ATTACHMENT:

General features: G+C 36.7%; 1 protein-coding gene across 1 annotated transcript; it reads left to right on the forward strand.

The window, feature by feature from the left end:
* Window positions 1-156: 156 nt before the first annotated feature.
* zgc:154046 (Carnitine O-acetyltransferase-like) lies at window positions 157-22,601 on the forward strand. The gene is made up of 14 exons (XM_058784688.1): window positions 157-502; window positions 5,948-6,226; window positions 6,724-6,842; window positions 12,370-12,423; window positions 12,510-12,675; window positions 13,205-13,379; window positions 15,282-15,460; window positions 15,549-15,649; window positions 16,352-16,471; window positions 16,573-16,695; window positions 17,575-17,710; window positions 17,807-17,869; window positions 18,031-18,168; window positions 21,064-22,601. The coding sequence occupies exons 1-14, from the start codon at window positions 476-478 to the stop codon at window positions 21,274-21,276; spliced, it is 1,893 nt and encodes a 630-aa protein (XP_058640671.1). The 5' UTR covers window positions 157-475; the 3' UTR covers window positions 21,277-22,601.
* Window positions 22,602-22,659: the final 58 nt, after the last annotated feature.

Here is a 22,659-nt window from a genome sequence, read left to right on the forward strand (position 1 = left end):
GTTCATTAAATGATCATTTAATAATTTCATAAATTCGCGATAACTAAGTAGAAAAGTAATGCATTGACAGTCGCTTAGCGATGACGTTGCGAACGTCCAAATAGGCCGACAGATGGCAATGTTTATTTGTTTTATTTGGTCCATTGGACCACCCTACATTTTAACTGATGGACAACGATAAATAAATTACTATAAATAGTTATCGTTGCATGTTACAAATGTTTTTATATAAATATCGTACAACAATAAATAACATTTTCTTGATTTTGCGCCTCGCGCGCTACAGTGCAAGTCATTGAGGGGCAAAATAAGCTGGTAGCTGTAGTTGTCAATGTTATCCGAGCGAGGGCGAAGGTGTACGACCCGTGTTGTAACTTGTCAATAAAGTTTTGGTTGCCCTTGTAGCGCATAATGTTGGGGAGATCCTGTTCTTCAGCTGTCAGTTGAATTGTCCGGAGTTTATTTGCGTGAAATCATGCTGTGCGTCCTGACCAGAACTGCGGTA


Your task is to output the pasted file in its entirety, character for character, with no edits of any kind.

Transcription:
General features: G+C 36.7%; 1 protein-coding gene across 1 annotated transcript; it reads left to right on the forward strand.

The window, feature by feature from the left end:
* Window positions 1-156: 156 nt before the first annotated feature.
* zgc:154046 (Carnitine O-acetyltransferase-like) lies at window positions 157-22,601 on the forward strand. The gene is made up of 14 exons (XM_058784688.1): window positions 157-502; window positions 5,948-6,226; window positions 6,724-6,842; window positions 12,370-12,423; window positions 12,510-12,675; window positions 13,205-13,379; window positions 15,282-15,460; window positions 15,549-15,649; window positions 16,352-16,471; window positions 16,573-16,695; window positions 17,575-17,710; window positions 17,807-17,869; window positions 18,031-18,168; window positions 21,064-22,601. The coding sequence occupies exons 1-14, from the start codon at window positions 476-478 to the stop codon at window positions 21,274-21,276; spliced, it is 1,893 nt and encodes a 630-aa protein (XP_058640671.1). The 5' UTR covers window positions 157-475; the 3' UTR covers window positions 21,277-22,601.
* Window positions 22,602-22,659: the final 58 nt, after the last annotated feature.

Here is a 22,659-nt window from a genome sequence, read left to right on the forward strand (position 1 = left end):
GTTCATTAAATGATCATTTAATAATTTCATAAATTCGCGATAACTAAGTAGAAAAGTAATGCATTGACAGTCGCTTAGCGATGACGTTGCGAACGTCCAAATAGGCCGACAGATGGCAATGTTTATTTGTTTTATTTGGTCCATTGGACCACCCTACATTTTAACTGATGGACAACGATAAATAAATTACTATAAATAGTTATCGTTGCATGTTACAAATGTTTTTATATAAATATCGTACAACAATAAATAACATTTTCTTGATTTTGCGCCTCGCGCGCTACAGTGCAAGTCATTGAGGGGCAAAATAAGCTGGTAGCTGTAGTTGTCAATGTTATCCGAGCGAGGGCGAAGGTGTACGACCCGTGTTGTAACTTGTCAATAAAGTTTTGGTTGCCCTTGTAGCGCATAATGTTGGGGAGATCCTGTTCTTCAGCTGTCAGTTGAATTGTCCGGAGTTTATTTGCGTGAAATCATGCTGTGCGTCCTGACCAGAACTGCGGTA